Aloha Wanderwell: Transcontinental Adventurer

Brains, Beauty and Breeches: The Amelia Earhart of the Open Road

1920s photo of Aloha Wanderwell with her customized Model T Ford
Aloha Wanderwell with her Model T modified with a gun scabbard and sloping back that folded out, accordian-style, into a traveling darkroom. While still in her teens in the 1920s, the Canadian schoolgirl jumped into a career as a transcontinental race car driver, adventurer and daredevil gifted with with movie star looks and a shrewd sense of promotion.

In an age when few women dared to color outside the lines, an irrepressible convent schoolgirl — tall and leggy, with big blue eyes, blonde Shirley Temple curls and a pet monkey, drove Model Ts around the world, landed a seaplane on an uncharted stretch of the Amazon River, and filmed travelogues that captivated armchair travelers the world over.

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Doris Fleeson First Syndicated Female Political Columnist

From WWI War Zones to 5 Presidential Administrations, She Covered It All

World War II meeting of soldiers and U.S. journalist in the field
Aside from breaking through barriers in sexist newsrooms, Doris Fleeson went on to become a feminist champion helping other women — particularly those of color — get into the news business in an era of rampant male chauvinism.

For two decades, Washington reporter Doris Fleeson took no prisoners as she stalked the halls of Congress in her white gloves and designer hats, exposing ignorance, fraud and hypocrisy wherever she found it. One of the best and most-respected reporters of her day, she struck fear in the hearts of Congressmen, press secretaries and presidents of both parties, one of whom, John F. Kennedy, quailed at the prospect of being “Fleesonized” by her sharp prose and what Newsweek called “the sharp edge of her typewriter.”

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Isabelle Kelley – The Economist Who Fed America

A Little Known Advocate Who Ran Federal Programs Feeding Hundred of Millions

Isabelle Kelley was particularly moved by widespread hunger among African Americans in the U.S.
Through presidential administrations from Franklin Roosevelt to Richard Nixon, Isabelle Kelley was the architect of the federal government’s sweeping food assistance and nutrition programs addressing widespread hunger in America.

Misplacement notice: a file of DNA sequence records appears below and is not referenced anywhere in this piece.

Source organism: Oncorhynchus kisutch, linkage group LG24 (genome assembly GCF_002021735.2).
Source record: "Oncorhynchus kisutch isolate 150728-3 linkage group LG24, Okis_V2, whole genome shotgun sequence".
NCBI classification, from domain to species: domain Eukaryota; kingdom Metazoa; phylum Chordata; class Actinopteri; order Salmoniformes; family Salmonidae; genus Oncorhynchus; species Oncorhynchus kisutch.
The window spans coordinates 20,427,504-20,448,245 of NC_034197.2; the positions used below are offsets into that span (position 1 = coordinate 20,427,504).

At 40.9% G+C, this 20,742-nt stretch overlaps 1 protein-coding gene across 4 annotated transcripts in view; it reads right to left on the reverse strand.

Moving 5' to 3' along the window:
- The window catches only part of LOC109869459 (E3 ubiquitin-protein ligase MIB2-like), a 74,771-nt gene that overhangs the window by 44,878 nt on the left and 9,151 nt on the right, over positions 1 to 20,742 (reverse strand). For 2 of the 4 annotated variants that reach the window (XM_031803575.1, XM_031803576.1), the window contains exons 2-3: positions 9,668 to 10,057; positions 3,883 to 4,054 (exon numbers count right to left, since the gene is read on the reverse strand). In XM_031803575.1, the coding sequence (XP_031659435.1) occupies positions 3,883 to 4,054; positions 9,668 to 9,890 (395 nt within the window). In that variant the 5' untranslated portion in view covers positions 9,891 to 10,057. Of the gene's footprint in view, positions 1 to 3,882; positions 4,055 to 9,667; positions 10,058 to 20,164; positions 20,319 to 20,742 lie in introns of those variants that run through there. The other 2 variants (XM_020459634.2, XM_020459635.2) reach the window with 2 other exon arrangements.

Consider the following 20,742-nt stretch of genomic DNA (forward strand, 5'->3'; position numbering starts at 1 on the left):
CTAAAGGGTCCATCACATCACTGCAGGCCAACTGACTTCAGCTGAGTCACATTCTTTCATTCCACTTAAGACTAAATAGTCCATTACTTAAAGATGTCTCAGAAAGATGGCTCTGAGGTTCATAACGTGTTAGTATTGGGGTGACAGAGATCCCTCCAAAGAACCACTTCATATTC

You probably don’t know her name. But one female economist has been feeding America for decades. From the “Penny Milk Program” of the 1940s to today’s Supplemental Nutrition and Assistance Program (SNAP), Isabelle Kelley made it her mission to see that the poorest of Americans did not go to bed hungry.

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History’s Deadliest Female Sniper: Ukraine’s Lyudmila Pavlichenko

World War II Hero Credited with 309 Nazi Kills

World War II Ukranian sniper Lyudmila Pavlichenko with rifle
Enrolled in Kyiv University as a history student when the Nazis invaded in 1941, 25-year-old Ukrainian rifle sportswoman Lyudmila Pavlichenko joined the military and went on to gain international fame as a World War II sniper. Today’s female Ukrainian warriors follow in her footsteps.

Of all the fierce Ukrainian warriors who have grabbed the world’s attention as they battle the current Russian invasion, one of the most unusual (and deliberately unsung) is a female Ukrainian Marine sniper known to the outside world only as “Charcoal.”

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Ynés Mexía, Late-Blooming Mexican-American Botanist

Pioneer in the Fight to Preserve Northern California’s Majestic Redwood Forests

A section of California Red Woods and botanist Ynés Mexía
Aside from her pioneering work to save the California Redwoods, Ynés Mexía traveled North and South America amassing a collection of plant specimens still used by scientists today.

One of the most successful botanists and female plant collectors of her time, Ynés Mexía didn’t begin her career until age 55. Assertive, brave, and not afraid to knock the stereotypes of racism, sexism and ageism on their heads, she was remarkable not just for the number of specimens she collected, but for the number of miles she traveled to collect them.

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The Leesburg Stockade Girls – A Civil Rights Horror of 1963

How Racist Georgia Authorities Held Teenagers in a Secret, Squalid Prison

Two of the 30 girls who were locked away in a secret prison in Americus, Georgia in 1963
Two of more than 30 African American teenage girls who were locked away in secret for 45 days in a dilapidated former Civil War jail for participating in a 1963 Civil Rights protest in Americus, Georgia. (Photo: Danny Lyon, 1963)

It was 13-year-old Shirley Green’s first civil rights demonstration. She went to the protest without her parents’ knowledge, figuring she could make it back home before they did. She was wrong.

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